Sprinkle your work surface lightly with flour and place the dough on it. Divide it into 8 equal pieces and shape each one into a roll by flattening it and then pinching the ends together to form a smooth ball.  


Place the rolls on a lightly greased baking sheet and cover them with a towel. Let them rise for about one hour (about  1 1/2 to 2 hours for refrigerated dough)  till pressing with a finger on the top leaves a dent.  

Work on one piece at a time, while you keep the others covered so they don’t dry out. When the rolls are ready, pick them up one at a time and using your fingers, form the depression in the middle. 
Hold the roll like a steering wheel with your thumbs in the middle and your fingers around the edges. Pinch the dough between your thumb and fingers, rotating as you go and gradually making the depression wider without actually poking a hole through.

Remember not to press on the edges, or they will flatten out. Once shaped, you should have a depression about 3” in diameter with 1” of puffy dough around the edge.  
This Bialy should be about 4” in diameter.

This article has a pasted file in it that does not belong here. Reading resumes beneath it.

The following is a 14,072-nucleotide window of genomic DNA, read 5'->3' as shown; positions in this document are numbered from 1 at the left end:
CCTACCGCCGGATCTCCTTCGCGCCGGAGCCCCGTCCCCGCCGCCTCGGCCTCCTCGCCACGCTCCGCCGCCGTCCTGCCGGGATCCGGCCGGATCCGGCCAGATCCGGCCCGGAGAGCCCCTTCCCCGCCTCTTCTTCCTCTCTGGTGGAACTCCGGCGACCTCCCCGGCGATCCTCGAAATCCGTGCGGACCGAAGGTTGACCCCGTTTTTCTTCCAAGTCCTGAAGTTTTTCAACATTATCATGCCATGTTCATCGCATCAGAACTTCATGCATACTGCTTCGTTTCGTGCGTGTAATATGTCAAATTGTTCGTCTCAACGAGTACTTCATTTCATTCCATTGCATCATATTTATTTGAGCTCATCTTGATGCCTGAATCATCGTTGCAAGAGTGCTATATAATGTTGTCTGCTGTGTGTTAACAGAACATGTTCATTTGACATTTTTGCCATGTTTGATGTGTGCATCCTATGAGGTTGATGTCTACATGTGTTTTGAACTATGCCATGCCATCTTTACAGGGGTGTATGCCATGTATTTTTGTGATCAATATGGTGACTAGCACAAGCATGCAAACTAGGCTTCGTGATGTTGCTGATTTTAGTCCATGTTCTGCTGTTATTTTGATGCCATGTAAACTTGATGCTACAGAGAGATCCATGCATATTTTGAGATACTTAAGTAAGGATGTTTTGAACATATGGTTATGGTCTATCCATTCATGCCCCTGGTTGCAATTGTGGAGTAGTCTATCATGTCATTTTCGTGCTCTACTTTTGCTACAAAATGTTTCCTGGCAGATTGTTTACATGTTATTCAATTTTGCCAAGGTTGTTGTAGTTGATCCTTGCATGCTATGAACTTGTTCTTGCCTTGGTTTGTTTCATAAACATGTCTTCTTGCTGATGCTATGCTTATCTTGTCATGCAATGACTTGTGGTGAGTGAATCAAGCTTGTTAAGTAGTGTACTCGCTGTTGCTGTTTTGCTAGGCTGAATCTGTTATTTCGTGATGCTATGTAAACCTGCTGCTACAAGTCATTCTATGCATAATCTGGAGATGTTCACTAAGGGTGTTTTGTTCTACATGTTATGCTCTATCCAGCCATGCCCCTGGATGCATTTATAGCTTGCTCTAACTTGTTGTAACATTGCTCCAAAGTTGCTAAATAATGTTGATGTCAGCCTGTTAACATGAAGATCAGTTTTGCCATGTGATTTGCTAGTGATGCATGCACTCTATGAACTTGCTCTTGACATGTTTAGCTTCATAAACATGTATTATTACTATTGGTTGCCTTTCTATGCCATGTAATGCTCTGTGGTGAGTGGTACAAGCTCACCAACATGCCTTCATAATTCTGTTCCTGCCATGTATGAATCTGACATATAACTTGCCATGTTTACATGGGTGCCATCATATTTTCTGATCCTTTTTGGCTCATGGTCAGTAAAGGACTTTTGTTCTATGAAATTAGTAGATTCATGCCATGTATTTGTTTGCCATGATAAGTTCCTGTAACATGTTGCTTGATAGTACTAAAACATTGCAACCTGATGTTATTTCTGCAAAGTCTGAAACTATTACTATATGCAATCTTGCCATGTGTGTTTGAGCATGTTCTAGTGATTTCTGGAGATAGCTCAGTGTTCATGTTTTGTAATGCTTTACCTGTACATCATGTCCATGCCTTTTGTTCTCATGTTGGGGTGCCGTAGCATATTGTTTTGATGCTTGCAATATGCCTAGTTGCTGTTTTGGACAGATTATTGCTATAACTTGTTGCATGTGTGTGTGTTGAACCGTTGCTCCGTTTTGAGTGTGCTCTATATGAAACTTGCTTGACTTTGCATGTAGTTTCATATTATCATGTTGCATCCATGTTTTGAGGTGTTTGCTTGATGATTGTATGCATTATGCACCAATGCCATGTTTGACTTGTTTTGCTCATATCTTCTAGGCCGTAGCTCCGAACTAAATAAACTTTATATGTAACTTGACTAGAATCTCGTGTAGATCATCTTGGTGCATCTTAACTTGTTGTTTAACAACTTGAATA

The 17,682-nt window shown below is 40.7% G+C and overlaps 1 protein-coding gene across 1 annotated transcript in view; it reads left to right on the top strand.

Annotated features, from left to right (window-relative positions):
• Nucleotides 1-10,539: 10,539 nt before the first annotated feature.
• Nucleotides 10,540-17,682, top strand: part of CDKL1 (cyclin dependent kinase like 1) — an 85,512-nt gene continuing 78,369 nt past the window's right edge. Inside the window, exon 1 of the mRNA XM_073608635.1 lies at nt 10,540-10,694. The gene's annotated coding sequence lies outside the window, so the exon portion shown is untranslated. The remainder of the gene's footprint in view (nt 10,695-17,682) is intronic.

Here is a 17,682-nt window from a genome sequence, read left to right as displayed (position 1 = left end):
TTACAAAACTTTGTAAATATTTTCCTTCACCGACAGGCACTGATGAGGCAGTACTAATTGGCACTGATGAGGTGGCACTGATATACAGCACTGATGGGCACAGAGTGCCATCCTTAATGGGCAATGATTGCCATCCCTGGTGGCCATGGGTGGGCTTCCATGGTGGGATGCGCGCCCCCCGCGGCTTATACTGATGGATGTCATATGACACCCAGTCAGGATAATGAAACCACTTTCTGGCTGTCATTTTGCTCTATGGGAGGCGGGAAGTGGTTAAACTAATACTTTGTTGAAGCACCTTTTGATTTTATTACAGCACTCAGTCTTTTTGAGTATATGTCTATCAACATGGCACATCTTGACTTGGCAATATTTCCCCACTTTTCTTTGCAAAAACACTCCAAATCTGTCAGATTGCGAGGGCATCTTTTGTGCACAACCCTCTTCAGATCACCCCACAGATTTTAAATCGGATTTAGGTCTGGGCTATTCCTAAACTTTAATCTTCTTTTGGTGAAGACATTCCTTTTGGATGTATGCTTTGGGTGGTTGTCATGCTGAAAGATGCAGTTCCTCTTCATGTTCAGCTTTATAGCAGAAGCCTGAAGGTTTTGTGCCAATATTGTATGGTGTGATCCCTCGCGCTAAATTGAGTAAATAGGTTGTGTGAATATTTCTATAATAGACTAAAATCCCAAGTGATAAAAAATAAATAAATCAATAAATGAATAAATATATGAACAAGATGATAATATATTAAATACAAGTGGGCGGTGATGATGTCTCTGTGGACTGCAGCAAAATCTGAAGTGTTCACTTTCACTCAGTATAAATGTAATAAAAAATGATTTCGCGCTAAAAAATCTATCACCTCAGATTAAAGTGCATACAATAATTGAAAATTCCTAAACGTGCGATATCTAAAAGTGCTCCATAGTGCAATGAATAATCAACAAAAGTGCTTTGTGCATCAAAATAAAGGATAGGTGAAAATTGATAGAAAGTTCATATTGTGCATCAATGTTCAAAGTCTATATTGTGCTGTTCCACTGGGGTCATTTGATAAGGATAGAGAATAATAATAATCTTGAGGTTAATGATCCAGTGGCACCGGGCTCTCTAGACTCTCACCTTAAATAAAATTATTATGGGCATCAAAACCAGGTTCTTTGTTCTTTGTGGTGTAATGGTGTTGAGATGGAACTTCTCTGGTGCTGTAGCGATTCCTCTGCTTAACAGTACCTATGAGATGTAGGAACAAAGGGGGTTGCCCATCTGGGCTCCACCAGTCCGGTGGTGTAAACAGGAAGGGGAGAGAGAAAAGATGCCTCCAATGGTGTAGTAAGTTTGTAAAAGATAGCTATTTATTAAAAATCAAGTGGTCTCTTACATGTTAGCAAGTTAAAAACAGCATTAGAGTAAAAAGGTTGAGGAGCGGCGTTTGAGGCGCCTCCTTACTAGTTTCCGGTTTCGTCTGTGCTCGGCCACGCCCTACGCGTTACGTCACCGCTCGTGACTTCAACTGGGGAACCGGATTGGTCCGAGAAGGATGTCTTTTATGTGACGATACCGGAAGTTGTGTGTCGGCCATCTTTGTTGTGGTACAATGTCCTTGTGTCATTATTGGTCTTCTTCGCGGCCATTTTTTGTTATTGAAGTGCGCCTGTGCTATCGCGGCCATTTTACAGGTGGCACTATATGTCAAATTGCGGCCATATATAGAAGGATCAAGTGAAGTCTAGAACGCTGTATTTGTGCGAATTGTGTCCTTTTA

Prick the centre of the Bialy with a fork so the centre doesn’t rise when baking. 

Place the shaped dough on a parchment lined (or greased) baking tray leaving about 2 inches space between them. 
Place the caramelised onion filling in the depressions of each Bialy. Brush the outer dough circle with milk. If you’re using crumbled paneer, add it to the Bialys in the last 5 minutes of baking or it will get burnt.
Bake the Bialys at 230C (450F) for about 15 minutes till they’re golden brown in colour. Cool them on a rack. Serve slightly warm or at room temperature.

The Bialys keep well in an airtight container for a day or two and just need to be warmed up slightly before serving. 
This recipe makes 8 large Bialys.